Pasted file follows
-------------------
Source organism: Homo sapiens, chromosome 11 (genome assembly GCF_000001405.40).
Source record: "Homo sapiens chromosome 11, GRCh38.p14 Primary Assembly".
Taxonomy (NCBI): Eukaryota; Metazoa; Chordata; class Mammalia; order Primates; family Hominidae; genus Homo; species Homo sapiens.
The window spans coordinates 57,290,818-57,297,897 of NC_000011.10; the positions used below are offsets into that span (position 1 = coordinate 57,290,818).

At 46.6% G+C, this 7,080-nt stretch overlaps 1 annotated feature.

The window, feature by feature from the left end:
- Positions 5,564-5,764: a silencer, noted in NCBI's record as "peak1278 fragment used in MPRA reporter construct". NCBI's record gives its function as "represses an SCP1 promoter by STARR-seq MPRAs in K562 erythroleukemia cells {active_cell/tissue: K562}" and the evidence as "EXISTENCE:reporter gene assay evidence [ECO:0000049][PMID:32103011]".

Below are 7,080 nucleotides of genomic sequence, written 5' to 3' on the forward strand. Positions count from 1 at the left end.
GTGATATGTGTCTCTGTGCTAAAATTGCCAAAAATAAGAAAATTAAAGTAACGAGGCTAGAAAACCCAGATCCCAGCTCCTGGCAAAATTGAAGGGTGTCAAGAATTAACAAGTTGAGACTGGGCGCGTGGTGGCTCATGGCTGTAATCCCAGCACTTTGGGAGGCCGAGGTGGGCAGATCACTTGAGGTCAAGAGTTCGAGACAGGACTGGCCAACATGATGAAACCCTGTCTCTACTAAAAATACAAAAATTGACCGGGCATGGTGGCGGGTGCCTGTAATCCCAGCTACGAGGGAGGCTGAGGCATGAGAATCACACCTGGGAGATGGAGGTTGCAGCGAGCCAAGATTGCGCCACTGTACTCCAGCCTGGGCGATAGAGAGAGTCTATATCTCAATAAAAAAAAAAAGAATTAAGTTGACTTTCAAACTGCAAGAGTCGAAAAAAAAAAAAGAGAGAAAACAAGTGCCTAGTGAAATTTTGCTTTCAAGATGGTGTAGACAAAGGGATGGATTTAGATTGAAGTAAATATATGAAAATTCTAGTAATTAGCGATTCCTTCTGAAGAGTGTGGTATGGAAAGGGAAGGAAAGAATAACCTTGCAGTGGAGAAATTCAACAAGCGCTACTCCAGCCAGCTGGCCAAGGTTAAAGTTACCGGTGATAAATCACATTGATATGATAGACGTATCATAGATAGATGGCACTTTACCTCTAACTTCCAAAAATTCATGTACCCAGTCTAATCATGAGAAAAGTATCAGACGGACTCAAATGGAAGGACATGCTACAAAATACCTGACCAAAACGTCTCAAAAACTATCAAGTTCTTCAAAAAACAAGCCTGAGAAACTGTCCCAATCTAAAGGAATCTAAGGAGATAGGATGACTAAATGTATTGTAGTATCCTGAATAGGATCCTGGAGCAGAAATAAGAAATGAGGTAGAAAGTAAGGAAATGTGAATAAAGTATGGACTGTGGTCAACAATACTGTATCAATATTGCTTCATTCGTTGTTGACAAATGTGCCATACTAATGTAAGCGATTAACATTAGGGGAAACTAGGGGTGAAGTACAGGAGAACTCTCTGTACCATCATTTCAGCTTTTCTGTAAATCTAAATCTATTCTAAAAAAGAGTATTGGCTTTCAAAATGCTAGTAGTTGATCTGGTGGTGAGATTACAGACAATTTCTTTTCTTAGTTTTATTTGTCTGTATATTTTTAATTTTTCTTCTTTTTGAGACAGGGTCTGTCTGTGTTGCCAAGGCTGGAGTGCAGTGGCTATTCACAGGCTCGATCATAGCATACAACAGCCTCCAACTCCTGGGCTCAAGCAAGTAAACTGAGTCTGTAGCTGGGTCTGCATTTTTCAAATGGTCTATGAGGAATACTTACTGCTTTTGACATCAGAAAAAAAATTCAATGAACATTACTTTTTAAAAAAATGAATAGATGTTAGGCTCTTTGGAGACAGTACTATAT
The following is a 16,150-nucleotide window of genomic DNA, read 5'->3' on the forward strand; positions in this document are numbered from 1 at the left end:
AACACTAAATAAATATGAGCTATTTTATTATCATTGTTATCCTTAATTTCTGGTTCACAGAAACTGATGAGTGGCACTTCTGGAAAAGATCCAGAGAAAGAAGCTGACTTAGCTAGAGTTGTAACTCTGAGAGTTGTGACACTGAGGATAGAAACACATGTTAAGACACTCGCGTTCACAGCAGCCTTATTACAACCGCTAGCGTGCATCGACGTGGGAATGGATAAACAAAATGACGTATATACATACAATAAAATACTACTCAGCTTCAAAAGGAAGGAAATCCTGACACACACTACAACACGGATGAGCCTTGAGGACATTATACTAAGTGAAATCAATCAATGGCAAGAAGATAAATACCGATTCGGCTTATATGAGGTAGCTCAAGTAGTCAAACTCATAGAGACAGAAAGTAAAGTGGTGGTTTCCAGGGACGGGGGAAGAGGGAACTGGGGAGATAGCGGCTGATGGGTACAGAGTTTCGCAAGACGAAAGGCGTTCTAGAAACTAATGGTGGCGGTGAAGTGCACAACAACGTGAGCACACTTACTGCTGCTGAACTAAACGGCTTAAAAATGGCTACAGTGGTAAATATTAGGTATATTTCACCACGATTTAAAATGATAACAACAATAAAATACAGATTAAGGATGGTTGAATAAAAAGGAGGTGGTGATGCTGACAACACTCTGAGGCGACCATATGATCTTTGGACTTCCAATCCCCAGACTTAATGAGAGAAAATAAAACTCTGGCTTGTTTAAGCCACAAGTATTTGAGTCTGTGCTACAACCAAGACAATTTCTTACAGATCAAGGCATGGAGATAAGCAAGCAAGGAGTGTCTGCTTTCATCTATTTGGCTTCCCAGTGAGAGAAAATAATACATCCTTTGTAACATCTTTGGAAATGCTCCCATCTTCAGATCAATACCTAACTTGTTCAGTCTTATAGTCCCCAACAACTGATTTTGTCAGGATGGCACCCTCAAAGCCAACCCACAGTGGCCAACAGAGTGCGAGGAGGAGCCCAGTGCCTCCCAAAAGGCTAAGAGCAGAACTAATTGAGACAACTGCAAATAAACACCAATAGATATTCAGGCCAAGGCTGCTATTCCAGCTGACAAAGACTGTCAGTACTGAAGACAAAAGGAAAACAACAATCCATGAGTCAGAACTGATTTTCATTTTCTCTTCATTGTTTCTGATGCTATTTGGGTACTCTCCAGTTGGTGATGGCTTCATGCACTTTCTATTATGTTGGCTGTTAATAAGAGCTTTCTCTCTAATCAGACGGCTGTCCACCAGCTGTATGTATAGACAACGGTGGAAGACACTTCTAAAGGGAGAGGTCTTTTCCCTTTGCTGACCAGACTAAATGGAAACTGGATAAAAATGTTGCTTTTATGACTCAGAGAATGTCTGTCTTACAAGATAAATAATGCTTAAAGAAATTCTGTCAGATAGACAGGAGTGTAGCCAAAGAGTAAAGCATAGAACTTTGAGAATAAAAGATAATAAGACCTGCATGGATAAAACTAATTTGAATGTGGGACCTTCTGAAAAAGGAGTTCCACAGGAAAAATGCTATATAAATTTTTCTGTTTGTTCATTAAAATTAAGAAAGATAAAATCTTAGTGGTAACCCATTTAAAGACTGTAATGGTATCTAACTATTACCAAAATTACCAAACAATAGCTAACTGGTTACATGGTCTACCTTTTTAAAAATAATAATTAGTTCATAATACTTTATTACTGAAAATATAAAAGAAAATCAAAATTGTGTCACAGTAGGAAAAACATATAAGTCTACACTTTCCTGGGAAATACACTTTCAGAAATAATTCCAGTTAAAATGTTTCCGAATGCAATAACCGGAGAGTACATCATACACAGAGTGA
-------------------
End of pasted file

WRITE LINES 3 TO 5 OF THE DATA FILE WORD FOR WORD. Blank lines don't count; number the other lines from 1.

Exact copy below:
Taxonomy (NCBI): Eukaryota; Metazoa; Chordata; class Mammalia; order Primates; family Hominidae; genus Homo; species Homo sapiens.
The window spans coordinates 57,290,818-57,297,897 of NC_000011.10; the positions used below are offsets into that span (position 1 = coordinate 57,290,818).

At 46.6% G+C, this 7,080-nt stretch overlaps 1 annotated feature.